If Willy Wonka had started a chocolate factory in Tokyo, he’d be well behind the game by now. While the bean to bar movement is relatively new, Tokyo’s chocolate scene has long been highly competitive. Annual local events such as the prestigious Salon du Chocolat from France identify the best chocolate makers in the country and see how they compare to overseas experts through a showcase of specially crafted bonbons with exquisite ganaches as well as chocolate-based desserts ranging from soft-serves to éclairs.
The following speciality stores are run by passionate chocolatiers who seek to create new experiences through chocolate while helping you appreciate the complex characteristics of cacao that vary according to terroir. For instance, cacao from Madagascar produces fruity chocolate with strong acidic notes that lovers of bitter chocolate favour, whereas those from Amazonian regions such as Ecuador often boast floral nuances with a fruity finish. So go ahead and indulge – you can keep it simple with a single-origin bar, splash out on a luxurious coffret of assorted sweets, or order an opulent dessert to savour there and then.
RECOMMENDED: Treat yourself to these Japanese desserts in Tokyo
There’s no fussing with espresso powder or vanilla extract in this kitchen. Ken’s Cafe Tokyo sticks to the basics by using just four ingredients in their only product. Unsalted butter, sugar, eggs and chocolate make for a simple yet winning combination in one of the most decadent chocolate gâteaux you’ll ever enjoy.
Despite its unassuming appearance – it looks like a plain chocolate terrine – the ¥3,000 cake has earned Ken’s Cafe a coveted spot in the Top 50 Dessert Shops list by the prestigious Japan Sweets Award for three consecutive years. Eat it at room temperature and it’s a rich gâteau. When chilled, its texture resembles that of ganache, and when warmed, the centre liquifies like molten chocolate cake that you can combine with a scoop of ice cream.
It’s impossible not to get excited about chocolate as you take in the component parts of this café and factory, from the enormous sacks of cacao beans to the shiny metal vats filled with tempered chocolate. Dandelion Chocolate originates in San Francisco but their location in Kuramae, with its modern rustic interior, fits right into this quiet neighbourhood known for its vibrant artisan community.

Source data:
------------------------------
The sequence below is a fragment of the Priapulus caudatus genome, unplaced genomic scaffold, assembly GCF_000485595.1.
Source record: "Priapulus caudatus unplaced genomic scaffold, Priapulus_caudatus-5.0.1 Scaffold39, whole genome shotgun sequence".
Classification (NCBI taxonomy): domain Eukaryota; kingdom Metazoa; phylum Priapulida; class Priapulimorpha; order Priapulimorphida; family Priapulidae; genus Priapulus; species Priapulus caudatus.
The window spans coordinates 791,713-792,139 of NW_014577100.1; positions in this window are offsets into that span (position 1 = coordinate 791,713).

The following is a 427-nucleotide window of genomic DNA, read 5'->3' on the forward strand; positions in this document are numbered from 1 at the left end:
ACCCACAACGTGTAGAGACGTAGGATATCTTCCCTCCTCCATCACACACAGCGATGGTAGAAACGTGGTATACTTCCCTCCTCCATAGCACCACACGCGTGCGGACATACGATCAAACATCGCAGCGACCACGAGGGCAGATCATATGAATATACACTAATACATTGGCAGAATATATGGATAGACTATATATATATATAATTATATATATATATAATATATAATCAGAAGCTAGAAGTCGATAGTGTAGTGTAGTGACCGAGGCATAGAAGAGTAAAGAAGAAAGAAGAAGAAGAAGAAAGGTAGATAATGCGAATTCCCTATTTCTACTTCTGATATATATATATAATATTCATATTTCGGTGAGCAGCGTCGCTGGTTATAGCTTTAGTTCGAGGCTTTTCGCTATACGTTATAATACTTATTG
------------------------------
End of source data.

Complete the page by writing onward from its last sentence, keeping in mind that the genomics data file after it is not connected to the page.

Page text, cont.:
It’s difficult to choose any single dessert here; luckily many of the sweets are available in a set. Get the brownie flight to sample three baked chocolate cakes made with different varieties of cacao, or the Chef’s Tasting, a dessert platter of five mini treats, including a chocolate choux and pistachio crème brûlée.
Mamano prides itself on being fair-trade as well as organic, dutifully sourcing beans from Arriba cacao farms in Ecuador to use in itscolourful creations. Arriba cacao is so rare that it is only used in two percent of the world’s chocolate produce. The beans are farmed using sustainable methods to protect the surrounding Amazon forest, free of pesticides and chemical fertilisers.
The fresh ganache and bonbons at Mamano are labelled as ‘chocolate of the gods’, a reference to how cacao was originally considered to be sustenance only for kings and deities, celestially dusted with gold andartfully marbled in multiple colours. In winter, you can get the Mamano hot chocolate, made with 50 percent milk, and have the sweetness adjusted to your liking (you should also ask for the seasonal flavoured ones as well). In the warmer months, a popular item is the refreshing yet decadent chocolate kakigori (shaved ice dessert), which comes in flavours such as chocolate orange and honey lemon.